It was a dark, but not a stormy, night at the Arts Centre last Wednesday, when four mysterious black-clad ladies entered the room. With flickering candles held aloft, they took their places on the stage for an evening of great hair, literary tropes and another chapter in the ongoing battle between Team Rochester and Team Heathcliff (*).
There was no attempt at cool professionalism, as our panellists to a man woman unashamedly confessed their enduring love for that most passionate of genres, the Gothic novel. And the audience was right there with them – many of us had been present earlier in the evening for an outstanding performance of Jane Eyre by Rebecca Vaughan of Dyad Productions.
With chair Rachael King guiding the discussion, we heard from an actor, a novelist and a librarian as they each confessed to teenage years spent wafting about in nighties and imagining themselves in the arms of a dark and brooding hero of uncertain temperament. Rebecca Vaughan had of course literally just come from her performance as Jane Eyre, while Karen Healey and Rachael King have both written novels with a strong Gothic flavour themselves (if you have not read Karen Healey’s Guardian of the Dead, or Rachael King’s Magpie Hall, I beseech you most strongly to do so at once). And our very own Moata Tamaira has never been afraid to profess herself as a fan of all things Gothic.
The evening’s discussion ranged from the literary – Gothic tropes in literature and film; to the awesomely ridiculous – a slideshow quiz where every answer was Wuthering Heights. We contemplated the various forms of Heathcliff in multiple movie castings (Tom Hardy a clear winner here, although this possibly was rigged by chair Rachael); and slipped sideways into a robust conversation about whether Wide Sargasso Sea had altered anyone’s perceptions of Mr Rochester (is it a true prequel? an early form of fan-fic homage? a completely separate stand-alone story?). I was waiting for someone to mention my own personal fave Jane Eyre “character” Thursday Next, from the Eyre Affair series, but perhaps that’s making things a little too tangled even for this panel and audience.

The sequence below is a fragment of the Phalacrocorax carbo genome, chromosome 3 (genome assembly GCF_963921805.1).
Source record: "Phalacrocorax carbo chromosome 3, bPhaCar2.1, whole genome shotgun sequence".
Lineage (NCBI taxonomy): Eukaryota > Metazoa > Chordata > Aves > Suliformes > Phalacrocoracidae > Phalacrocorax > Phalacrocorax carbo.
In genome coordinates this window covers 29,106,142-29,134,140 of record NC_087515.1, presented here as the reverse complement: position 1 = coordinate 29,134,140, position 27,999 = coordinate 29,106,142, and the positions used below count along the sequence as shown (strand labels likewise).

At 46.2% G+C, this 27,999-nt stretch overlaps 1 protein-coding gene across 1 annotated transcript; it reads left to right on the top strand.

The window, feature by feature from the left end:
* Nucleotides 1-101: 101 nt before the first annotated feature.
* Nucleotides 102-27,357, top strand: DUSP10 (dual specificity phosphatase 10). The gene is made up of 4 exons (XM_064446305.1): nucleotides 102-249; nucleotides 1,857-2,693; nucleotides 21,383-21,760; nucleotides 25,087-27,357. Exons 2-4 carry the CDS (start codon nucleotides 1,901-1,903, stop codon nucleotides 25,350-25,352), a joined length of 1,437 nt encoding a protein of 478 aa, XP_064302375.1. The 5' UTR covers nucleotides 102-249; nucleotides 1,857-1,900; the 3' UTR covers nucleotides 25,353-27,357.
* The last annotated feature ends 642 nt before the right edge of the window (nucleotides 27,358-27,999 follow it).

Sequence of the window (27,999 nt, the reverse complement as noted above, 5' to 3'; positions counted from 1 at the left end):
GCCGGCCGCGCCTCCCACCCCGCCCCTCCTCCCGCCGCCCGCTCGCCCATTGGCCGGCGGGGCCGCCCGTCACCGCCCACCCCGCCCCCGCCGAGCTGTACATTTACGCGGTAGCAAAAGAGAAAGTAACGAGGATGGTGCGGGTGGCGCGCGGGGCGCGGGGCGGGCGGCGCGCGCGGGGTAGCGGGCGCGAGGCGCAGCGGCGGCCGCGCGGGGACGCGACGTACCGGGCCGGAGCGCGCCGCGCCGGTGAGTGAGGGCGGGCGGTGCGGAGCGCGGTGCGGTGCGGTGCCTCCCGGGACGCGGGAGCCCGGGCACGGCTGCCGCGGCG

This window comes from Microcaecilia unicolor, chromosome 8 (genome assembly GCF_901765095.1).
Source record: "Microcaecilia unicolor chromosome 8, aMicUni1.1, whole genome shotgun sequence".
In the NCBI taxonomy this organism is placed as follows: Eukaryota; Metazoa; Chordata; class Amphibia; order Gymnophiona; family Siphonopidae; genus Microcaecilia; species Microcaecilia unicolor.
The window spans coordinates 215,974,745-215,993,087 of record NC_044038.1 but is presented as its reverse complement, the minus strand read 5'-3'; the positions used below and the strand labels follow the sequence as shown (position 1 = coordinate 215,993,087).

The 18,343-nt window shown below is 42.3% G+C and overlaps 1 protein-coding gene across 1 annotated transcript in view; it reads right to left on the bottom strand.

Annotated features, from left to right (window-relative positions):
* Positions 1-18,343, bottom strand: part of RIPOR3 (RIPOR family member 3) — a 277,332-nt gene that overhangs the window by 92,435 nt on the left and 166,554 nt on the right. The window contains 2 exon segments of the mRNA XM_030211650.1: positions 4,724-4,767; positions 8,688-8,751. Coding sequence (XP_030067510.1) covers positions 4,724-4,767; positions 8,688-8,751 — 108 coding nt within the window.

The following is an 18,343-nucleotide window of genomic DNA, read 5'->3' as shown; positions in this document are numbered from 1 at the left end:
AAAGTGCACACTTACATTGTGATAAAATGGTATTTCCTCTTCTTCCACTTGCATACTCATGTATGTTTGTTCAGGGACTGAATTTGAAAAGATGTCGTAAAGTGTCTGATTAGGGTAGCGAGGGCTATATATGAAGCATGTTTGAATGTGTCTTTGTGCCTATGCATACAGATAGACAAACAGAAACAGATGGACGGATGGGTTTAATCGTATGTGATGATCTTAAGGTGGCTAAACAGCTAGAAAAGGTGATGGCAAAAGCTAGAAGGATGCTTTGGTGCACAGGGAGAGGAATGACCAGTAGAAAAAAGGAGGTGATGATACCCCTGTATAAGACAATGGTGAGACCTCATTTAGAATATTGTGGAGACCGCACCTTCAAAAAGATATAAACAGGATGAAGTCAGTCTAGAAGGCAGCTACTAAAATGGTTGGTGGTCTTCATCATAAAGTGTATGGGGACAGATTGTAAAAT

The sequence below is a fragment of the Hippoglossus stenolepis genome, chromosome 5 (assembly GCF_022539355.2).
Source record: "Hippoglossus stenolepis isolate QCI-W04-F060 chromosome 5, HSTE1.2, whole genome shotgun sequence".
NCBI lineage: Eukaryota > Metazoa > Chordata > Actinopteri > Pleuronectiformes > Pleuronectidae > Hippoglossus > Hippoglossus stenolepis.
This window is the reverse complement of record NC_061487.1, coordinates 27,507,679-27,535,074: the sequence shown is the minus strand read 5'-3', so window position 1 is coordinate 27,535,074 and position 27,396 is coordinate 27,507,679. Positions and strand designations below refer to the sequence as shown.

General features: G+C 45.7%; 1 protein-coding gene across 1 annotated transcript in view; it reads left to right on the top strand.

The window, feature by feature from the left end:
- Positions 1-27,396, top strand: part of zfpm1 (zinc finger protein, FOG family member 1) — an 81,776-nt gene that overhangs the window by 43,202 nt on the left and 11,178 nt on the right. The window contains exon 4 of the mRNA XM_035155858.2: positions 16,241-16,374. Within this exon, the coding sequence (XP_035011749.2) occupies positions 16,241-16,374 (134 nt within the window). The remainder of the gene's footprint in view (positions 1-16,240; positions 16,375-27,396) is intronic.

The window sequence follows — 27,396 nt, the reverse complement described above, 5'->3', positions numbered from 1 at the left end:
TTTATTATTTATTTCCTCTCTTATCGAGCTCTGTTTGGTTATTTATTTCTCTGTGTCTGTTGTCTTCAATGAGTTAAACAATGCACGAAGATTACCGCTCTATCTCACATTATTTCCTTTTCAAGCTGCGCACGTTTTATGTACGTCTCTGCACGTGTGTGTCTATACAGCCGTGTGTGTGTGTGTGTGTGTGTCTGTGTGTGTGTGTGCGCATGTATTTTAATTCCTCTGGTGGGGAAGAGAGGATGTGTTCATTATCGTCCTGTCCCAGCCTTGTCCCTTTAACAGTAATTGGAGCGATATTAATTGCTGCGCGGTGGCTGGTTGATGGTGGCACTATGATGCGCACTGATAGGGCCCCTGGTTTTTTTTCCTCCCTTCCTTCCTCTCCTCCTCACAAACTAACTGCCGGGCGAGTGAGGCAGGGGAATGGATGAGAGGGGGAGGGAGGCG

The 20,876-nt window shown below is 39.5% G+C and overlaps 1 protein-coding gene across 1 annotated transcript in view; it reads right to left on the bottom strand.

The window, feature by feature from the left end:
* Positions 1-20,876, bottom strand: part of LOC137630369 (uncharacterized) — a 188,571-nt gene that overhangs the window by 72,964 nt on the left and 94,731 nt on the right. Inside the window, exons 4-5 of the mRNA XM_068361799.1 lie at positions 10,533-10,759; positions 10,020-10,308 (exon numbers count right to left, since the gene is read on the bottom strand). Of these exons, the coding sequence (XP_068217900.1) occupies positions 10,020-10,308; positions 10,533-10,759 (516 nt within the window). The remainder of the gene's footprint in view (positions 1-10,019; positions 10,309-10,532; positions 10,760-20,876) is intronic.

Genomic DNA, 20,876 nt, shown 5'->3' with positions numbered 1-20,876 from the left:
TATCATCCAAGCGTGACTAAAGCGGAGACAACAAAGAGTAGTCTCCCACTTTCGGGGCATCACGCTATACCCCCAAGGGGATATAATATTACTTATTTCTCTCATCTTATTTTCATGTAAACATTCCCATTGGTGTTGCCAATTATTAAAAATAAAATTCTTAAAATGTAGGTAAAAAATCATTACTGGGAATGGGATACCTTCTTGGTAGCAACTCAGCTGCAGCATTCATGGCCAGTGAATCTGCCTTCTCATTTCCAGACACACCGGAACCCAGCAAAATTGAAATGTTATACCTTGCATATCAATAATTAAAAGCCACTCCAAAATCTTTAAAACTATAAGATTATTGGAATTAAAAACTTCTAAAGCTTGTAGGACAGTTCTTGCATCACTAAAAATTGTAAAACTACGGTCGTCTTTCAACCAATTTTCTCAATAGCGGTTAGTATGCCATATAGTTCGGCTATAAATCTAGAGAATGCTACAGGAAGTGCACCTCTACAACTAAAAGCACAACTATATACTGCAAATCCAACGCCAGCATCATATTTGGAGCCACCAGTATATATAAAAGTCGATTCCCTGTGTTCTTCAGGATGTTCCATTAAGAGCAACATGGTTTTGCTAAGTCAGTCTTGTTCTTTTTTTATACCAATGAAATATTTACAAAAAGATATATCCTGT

Finishing with a glorious set of illustrations from pulp fiction novels of the ’60s and ’70s, featuring women with great hair running from Gothic houses (credit to this magnificent blog), we were then sent out into the moonlit surrounds of the oh-so-Gothic Arts Centre, I think each with a new commitment to go back and re-read ALL our favourite Gothic novels. Possibly while dressed in wafty white nighties and floating about on the nearest moor.
Try this for an exercise in freedom. Think you’re a failure at art? Take a piece of brown paper and screw it up into a ball. Freeing, or what? Tear out the rough shape of the leaf by hand. Decorate your leaf with a crayon. You can colour with dye and a paintbrush, or leave natural. Display your leaves around the room!